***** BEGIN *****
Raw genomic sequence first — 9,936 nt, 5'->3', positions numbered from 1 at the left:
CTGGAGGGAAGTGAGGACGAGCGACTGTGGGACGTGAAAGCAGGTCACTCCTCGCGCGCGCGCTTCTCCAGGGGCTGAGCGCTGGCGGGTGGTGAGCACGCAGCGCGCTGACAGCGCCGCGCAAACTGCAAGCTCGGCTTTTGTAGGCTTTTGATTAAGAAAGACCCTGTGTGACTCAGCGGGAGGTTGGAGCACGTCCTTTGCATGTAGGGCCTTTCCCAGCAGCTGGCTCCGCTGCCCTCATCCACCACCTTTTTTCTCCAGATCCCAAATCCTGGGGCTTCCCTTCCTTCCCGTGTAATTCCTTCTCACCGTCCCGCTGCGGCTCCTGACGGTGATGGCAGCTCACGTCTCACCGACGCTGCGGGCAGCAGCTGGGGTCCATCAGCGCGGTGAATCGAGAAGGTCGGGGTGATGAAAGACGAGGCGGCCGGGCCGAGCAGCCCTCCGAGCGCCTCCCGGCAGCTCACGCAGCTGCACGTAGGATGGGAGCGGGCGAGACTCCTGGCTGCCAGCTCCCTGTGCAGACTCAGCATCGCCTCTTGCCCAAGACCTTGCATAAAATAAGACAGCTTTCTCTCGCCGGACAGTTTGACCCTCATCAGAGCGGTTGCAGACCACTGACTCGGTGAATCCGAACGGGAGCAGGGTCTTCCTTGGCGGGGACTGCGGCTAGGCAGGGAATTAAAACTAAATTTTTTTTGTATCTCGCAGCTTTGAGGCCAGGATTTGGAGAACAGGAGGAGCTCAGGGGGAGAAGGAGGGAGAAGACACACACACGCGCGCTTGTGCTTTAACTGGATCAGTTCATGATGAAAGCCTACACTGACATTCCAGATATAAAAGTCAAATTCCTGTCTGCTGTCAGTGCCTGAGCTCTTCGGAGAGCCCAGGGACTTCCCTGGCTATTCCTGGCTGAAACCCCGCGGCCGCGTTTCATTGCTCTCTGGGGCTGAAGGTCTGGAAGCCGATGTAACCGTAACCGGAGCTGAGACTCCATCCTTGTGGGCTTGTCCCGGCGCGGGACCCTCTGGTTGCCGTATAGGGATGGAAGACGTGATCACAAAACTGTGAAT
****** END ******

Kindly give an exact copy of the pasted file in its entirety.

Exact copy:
Raw genomic sequence first — 9,936 nt, 5'->3', positions numbered from 1 at the left:
CTGGAGGGAAGTGAGGACGAGCGACTGTGGGACGTGAAAGCAGGTCACTCCTCGCGCGCGCGCTTCTCCAGGGGCTGAGCGCTGGCGGGTGGTGAGCACGCAGCGCGCTGACAGCGCCGCGCAAACTGCAAGCTCGGCTTTTGTAGGCTTTTGATTAAGAAAGACCCTGTGTGACTCAGCGGGAGGTTGGAGCACGTCCTTTGCATGTAGGGCCTTTCCCAGCAGCTGGCTCCGCTGCCCTCATCCACCACCTTTTTTCTCCAGATCCCAAATCCTGGGGCTTCCCTTCCTTCCCGTGTAATTCCTTCTCACCGTCCCGCTGCGGCTCCTGACGGTGATGGCAGCTCACGTCTCACCGACGCTGCGGGCAGCAGCTGGGGTCCATCAGCGCGGTGAATCGAGAAGGTCGGGGTGATGAAAGACGAGGCGGCCGGGCCGAGCAGCCCTCCGAGCGCCTCCCGGCAGCTCACGCAGCTGCACGTAGGATGGGAGCGGGCGAGACTCCTGGCTGCCAGCTCCCTGTGCAGACTCAGCATCGCCTCTTGCCCAAGACCTTGCATAAAATAAGACAGCTTTCTCTCGCCGGACAGTTTGACCCTCATCAGAGCGGTTGCAGACCACTGACTCGGTGAATCCGAACGGGAGCAGGGTCTTCCTTGGCGGGGACTGCGGCTAGGCAGGGAATTAAAACTAAATTTTTTTTGTATCTCGCAGCTTTGAGGCCAGGATTTGGAGAACAGGAGGAGCTCAGGGGGAGAAGGAGGGAGAAGACACACACACGCGCGCTTGTGCTTTAACTGGATCAGTTCATGATGAAAGCCTACACTGACATTCCAGATATAAAAGTCAAATTCCTGTCTGCTGTCAGTGCCTGAGCTCTTCGGAGAGCCCAGGGACTTCCCTGGCTATTCCTGGCTGAAACCCCGCGGCCGCGTTTCATTGCTCTCTGGGGCTGAAGGTCTGGAAGCCGATGTAACCGTAACCGGAGCTGAGACTCCATCCTTGTGGGCTTGTCCCGGCGCGGGACCCTCTGGTTGCCGTATAGGGATGGAAGACGTGATCACAAAACTGTGAAT